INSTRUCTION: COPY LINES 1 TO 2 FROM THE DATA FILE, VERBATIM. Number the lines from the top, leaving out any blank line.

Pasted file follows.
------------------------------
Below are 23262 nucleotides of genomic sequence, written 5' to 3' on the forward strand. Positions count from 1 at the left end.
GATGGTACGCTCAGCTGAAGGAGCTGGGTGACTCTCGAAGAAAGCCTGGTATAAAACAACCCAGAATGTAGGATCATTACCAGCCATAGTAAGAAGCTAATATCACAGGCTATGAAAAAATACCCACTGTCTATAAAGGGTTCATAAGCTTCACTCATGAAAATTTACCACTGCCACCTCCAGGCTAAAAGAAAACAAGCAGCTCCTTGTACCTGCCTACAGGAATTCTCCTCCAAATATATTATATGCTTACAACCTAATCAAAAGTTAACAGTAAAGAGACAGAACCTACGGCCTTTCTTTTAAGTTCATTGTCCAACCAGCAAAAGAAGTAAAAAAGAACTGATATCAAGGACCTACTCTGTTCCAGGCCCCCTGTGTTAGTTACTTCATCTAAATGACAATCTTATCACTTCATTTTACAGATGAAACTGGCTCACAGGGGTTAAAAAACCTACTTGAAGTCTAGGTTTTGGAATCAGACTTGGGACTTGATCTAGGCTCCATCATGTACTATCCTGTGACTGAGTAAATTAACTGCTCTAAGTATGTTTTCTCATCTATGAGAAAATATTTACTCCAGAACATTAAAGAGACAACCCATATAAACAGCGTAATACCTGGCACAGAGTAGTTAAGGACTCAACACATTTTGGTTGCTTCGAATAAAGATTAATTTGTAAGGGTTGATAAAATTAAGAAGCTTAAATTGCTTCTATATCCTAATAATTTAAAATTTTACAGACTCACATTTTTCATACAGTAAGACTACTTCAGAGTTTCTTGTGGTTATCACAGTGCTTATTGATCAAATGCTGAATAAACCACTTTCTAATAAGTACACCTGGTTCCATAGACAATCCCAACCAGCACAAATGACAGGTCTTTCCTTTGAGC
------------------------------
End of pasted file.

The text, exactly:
Below are 23262 nucleotides of genomic sequence, written 5' to 3' on the forward strand. Positions count from 1 at the left end.
GATGGTACGCTCAGCTGAAGGAGCTGGGTGACTCTCGAAGAAAGCCTGGTATAAAACAACCCAGAATGTAGGATCATTACCAGCCATAGTAAGAAGCTAATATCACAGGCTATGAAAAAATACCCACTGTCTATAAAGGGTTCATAAGCTTCACTCATGAAAATTTACCACTGCCACCTCCAGGCTAAAAGAAAACAAGCAGCTCCTTGTACCTGCCTACAGGAATTCTCCTCCAAATATATTATATGCTTACAACCTAATCAAAAGTTAACAGTAAAGAGACAGAACCTACGGCCTTTCTTTTAAGTTCATTGTCCAACCAGCAAAAGAAGTAAAAAAGAACTGATATCAAGGACCTACTCTGTTCCAGGCCCCCTGTGTTAGTTACTTCATCTAAATGACAATCTTATCACTTCATTTTACAGATGAAACTGGCTCACAGGGGTTAAAAAACCTACTTGAAGTCTAGGTTTTGGAATCAGACTTGGGACTTGATCTAGGCTCCATCATGTACTATCCTGTGACTGAGTAAATTAACTGCTCTAAGTATGTTTTCTCATCTATGAGAAAATATTTACTCCAGAACATTAAAGAGACAACCCATATAAACAGCGTAATACCTGGCACAGAGTAGTTAAGGACTCAACACATTTTGGTTGCTTCGAATAAAGATTAATTTGTAAGGGTTGATAAAATTAAGAAGCTTAAATTGCTTCTATATCCTAATAATTTAAAATTTTACAGACTCACATTTTTCATACAGTAAGACTACTTCAGAGTTTCTTGTGGTTATCACAGTGCTTATTGATCAAATGCTGAATAAACCACTTTCTAATAAGTACACCTGGTTCCATAGACAATCCCAACCAGCACAAATGACAGGTCTTTCCTTTGAGC